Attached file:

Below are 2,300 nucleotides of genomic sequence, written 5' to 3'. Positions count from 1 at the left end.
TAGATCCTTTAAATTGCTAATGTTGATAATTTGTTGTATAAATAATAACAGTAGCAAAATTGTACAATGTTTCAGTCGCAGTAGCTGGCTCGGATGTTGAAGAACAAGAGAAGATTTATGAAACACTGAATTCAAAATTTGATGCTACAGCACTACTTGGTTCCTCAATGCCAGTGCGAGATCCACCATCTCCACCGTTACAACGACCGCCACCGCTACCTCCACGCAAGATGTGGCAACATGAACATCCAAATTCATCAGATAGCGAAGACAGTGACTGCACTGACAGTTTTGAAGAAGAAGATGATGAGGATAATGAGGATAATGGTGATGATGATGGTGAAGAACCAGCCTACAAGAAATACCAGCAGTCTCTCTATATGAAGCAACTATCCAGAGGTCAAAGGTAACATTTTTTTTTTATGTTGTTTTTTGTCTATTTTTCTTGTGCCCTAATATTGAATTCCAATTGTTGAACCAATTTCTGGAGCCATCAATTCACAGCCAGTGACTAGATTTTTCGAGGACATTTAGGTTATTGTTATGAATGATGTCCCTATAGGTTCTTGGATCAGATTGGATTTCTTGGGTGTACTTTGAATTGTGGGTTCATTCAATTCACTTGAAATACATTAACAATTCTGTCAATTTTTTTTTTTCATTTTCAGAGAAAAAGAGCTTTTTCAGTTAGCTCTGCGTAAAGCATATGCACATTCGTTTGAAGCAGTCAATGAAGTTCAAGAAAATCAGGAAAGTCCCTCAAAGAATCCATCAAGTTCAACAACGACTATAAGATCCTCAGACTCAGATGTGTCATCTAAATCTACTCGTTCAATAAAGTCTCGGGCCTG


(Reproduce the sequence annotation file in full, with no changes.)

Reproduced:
Below are 2,300 nucleotides of genomic sequence, written 5' to 3'. Positions count from 1 at the left end.
TAGATCCTTTAAATTGCTAATGTTGATAATTTGTTGTATAAATAATAACAGTAGCAAAATTGTACAATGTTTCAGTCGCAGTAGCTGGCTCGGATGTTGAAGAACAAGAGAAGATTTATGAAACACTGAATTCAAAATTTGATGCTACAGCACTACTTGGTTCCTCAATGCCAGTGCGAGATCCACCATCTCCACCGTTACAACGACCGCCACCGCTACCTCCACGCAAGATGTGGCAACATGAACATCCAAATTCATCAGATAGCGAAGACAGTGACTGCACTGACAGTTTTGAAGAAGAAGATGATGAGGATAATGAGGATAATGGTGATGATGATGGTGAAGAACCAGCCTACAAGAAATACCAGCAGTCTCTCTATATGAAGCAACTATCCAGAGGTCAAAGGTAACATTTTTTTTTTATGTTGTTTTTTGTCTATTTTTCTTGTGCCCTAATATTGAATTCCAATTGTTGAACCAATTTCTGGAGCCATCAATTCACAGCCAGTGACTAGATTTTTCGAGGACATTTAGGTTATTGTTATGAATGATGTCCCTATAGGTTCTTGGATCAGATTGGATTTCTTGGGTGTACTTTGAATTGTGGGTTCATTCAATTCACTTGAAATACATTAACAATTCTGTCAATTTTTTTTTTTCATTTTCAGAGAAAAAGAGCTTTTTCAGTTAGCTCTGCGTAAAGCATATGCACATTCGTTTGAAGCAGTCAATGAAGTTCAAGAAAATCAGGAAAGTCCCTCAAAGAATCCATCAAGTTCAACAACGACTATAAGATCCTCAGACTCAGATGTGTCATCTAAATCTACTCGTTCAATAAAGTCTCGGGCCTG